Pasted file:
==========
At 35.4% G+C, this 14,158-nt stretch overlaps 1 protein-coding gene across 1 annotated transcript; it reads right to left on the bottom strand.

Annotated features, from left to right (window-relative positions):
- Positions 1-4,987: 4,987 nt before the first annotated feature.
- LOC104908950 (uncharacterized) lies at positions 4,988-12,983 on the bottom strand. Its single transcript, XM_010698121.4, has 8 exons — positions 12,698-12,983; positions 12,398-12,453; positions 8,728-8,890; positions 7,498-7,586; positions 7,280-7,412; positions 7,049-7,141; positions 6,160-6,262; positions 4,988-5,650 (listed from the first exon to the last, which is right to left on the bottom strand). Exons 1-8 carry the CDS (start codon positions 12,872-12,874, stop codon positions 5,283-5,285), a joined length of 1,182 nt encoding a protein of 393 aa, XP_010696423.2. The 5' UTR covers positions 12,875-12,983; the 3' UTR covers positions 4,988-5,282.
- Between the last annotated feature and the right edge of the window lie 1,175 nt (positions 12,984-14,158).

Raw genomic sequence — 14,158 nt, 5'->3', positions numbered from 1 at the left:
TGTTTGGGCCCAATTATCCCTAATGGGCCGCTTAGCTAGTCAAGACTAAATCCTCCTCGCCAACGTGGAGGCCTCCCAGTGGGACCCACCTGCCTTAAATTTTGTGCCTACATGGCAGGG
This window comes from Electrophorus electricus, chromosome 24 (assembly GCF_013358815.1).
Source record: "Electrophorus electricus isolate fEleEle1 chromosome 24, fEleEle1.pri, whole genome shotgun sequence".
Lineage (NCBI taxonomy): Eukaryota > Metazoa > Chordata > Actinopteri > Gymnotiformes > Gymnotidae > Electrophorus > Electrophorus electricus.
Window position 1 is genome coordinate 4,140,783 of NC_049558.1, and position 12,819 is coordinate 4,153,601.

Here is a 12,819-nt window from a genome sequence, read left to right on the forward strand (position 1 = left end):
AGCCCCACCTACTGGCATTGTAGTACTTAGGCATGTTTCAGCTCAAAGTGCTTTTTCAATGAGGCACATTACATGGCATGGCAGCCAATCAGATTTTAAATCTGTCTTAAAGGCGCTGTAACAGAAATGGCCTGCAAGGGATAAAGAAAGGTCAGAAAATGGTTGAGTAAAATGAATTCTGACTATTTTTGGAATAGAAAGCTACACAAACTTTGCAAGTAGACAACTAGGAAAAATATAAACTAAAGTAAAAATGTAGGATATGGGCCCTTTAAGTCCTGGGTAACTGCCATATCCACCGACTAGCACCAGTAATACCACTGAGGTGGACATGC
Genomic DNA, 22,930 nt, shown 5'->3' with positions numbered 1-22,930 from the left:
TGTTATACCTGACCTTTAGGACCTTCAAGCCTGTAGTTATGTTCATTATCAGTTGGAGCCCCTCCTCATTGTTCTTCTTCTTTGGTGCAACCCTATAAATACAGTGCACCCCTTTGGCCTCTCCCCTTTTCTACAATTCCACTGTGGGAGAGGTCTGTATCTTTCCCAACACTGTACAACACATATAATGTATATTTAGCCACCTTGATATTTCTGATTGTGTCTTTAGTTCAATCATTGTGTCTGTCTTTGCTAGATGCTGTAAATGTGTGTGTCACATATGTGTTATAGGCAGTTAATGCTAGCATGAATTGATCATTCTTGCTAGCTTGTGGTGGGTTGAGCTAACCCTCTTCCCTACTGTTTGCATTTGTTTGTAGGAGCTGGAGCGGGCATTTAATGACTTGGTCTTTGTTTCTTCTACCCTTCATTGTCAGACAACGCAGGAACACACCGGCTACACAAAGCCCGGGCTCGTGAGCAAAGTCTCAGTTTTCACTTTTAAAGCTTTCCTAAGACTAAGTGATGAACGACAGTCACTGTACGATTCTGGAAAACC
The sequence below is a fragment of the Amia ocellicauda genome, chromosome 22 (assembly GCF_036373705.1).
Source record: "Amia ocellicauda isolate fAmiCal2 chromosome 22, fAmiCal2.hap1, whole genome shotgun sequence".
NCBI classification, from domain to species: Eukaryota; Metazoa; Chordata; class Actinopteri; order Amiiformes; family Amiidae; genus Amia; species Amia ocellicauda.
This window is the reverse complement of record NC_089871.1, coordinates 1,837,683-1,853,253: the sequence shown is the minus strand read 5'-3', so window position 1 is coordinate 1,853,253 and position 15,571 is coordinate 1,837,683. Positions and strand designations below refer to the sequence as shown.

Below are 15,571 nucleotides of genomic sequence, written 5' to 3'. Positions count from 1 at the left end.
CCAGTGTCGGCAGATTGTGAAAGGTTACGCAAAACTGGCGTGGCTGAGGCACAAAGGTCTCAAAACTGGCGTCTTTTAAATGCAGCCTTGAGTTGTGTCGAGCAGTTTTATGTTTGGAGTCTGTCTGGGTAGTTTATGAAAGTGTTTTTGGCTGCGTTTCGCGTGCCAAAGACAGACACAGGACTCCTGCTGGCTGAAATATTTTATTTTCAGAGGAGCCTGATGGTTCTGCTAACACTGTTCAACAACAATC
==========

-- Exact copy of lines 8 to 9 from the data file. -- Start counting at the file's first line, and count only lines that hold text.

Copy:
This window comes from Electrophorus electricus, chromosome 24 (assembly GCF_013358815.1).
Source record: "Electrophorus electricus isolate fEleEle1 chromosome 24, fEleEle1.pri, whole genome shotgun sequence".